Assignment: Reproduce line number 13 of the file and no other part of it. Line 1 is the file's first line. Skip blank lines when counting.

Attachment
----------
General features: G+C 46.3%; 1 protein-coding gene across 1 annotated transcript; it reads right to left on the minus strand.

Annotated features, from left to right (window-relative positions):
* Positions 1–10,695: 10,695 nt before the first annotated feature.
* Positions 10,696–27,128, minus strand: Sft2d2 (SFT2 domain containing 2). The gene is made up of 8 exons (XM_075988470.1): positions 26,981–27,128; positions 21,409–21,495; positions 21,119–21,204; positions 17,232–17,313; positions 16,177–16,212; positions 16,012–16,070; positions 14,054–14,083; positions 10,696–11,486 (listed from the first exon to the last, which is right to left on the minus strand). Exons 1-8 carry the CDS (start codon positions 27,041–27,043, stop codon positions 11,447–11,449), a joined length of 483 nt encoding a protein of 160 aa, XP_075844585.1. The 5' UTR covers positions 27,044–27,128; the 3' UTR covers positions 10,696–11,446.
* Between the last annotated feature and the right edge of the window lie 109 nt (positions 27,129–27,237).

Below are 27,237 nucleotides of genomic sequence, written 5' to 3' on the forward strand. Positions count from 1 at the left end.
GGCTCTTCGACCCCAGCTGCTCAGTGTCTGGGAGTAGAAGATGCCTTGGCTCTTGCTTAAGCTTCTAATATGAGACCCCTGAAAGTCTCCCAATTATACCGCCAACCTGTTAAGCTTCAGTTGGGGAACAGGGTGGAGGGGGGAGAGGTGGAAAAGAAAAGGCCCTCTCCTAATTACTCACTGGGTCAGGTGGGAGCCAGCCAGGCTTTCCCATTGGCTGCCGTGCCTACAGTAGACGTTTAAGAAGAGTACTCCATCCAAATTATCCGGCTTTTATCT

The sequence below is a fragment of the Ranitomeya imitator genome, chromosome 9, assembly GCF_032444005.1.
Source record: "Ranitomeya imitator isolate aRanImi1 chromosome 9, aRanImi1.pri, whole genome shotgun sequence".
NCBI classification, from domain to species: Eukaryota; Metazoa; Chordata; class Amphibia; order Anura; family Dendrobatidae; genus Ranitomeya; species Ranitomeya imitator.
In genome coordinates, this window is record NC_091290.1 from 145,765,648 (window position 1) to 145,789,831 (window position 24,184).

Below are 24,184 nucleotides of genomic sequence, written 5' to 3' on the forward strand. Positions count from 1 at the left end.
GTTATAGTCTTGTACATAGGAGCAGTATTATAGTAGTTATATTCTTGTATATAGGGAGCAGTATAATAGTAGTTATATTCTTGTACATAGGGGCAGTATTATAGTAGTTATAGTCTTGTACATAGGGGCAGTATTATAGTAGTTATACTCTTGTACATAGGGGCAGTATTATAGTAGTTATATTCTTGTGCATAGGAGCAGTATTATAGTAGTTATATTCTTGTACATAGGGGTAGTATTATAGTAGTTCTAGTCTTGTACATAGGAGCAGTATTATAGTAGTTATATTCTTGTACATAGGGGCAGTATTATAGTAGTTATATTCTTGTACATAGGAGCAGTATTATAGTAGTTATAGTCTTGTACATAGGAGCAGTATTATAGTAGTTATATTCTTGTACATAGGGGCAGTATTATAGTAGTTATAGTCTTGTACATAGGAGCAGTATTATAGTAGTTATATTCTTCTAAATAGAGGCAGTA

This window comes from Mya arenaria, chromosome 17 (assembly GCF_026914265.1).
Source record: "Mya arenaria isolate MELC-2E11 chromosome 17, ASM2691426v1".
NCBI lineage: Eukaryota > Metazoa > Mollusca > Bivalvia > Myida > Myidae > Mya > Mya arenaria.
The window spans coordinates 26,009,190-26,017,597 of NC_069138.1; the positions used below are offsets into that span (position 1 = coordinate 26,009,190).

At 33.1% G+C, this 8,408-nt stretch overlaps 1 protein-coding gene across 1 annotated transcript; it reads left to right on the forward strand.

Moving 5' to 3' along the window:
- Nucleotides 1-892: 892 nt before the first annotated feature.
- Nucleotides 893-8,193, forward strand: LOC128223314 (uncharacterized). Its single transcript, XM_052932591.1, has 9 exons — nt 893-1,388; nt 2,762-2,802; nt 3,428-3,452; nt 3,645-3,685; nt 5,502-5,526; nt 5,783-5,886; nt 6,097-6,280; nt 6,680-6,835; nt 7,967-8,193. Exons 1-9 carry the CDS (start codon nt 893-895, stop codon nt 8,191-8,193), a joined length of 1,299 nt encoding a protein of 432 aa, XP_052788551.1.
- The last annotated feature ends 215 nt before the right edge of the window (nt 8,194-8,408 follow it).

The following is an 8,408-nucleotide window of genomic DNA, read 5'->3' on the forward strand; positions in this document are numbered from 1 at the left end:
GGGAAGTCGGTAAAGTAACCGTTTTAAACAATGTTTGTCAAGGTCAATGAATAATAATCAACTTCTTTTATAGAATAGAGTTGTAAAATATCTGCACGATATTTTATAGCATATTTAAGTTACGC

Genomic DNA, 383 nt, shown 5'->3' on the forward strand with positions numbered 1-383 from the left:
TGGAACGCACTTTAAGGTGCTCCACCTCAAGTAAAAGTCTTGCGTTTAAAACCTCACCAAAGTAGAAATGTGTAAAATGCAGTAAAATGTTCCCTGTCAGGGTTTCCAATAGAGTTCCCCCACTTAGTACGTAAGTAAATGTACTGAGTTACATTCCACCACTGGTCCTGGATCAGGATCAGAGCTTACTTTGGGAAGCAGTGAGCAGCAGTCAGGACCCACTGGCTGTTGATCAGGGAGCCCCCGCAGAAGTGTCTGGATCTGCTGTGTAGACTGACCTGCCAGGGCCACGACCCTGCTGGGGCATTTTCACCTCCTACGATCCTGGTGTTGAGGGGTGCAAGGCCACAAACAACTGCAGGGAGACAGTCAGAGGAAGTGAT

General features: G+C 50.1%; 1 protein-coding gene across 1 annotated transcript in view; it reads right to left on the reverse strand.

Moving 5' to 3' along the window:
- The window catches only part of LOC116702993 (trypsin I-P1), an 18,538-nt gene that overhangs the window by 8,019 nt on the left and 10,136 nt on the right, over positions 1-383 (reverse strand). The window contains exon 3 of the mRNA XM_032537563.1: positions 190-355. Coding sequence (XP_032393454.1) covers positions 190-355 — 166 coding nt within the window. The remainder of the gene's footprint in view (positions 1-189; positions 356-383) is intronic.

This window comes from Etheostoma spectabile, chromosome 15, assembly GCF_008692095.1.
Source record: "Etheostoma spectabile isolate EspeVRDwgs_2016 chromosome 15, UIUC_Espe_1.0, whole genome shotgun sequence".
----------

GTTATAGTCTTGTACATAGGAGCAGTATTATAGTAGTTATATTCTTGTATATAGGGAGCAGTATAATAGTAGTTATATTCTTGTACATAGGGGCAGTATTATAGTAGTTATAGTCTTGTACATAGGGGCAGTATTATAGTAGTTATACTCTTGTACATAGGGGCAGTATTATAGTAGTTATATTCTTGTGCATAGGAGCAGTATTATAGTAGTTATATTCTTGTACATAGGGGTAGTATTATAGTAGTTCTAGTCTTGTACATAGGAGCAGTATTATAGTAGTTATATTCTTGTACATAGGGGCAGTATTATAGTAGTTATATTCTTGTACATAGGAGCAGTATTATAGTAGTTATAGTCTTGTACATAGGAGCAGTATTATAGTAGTTATATTCTTGTACATAGGGGCAGTATTATAGTAGTTATAGTCTTGTACATAGGAGCAGTATTATAGTAGTTATATTCTTCTAAATAGAGGCAGTA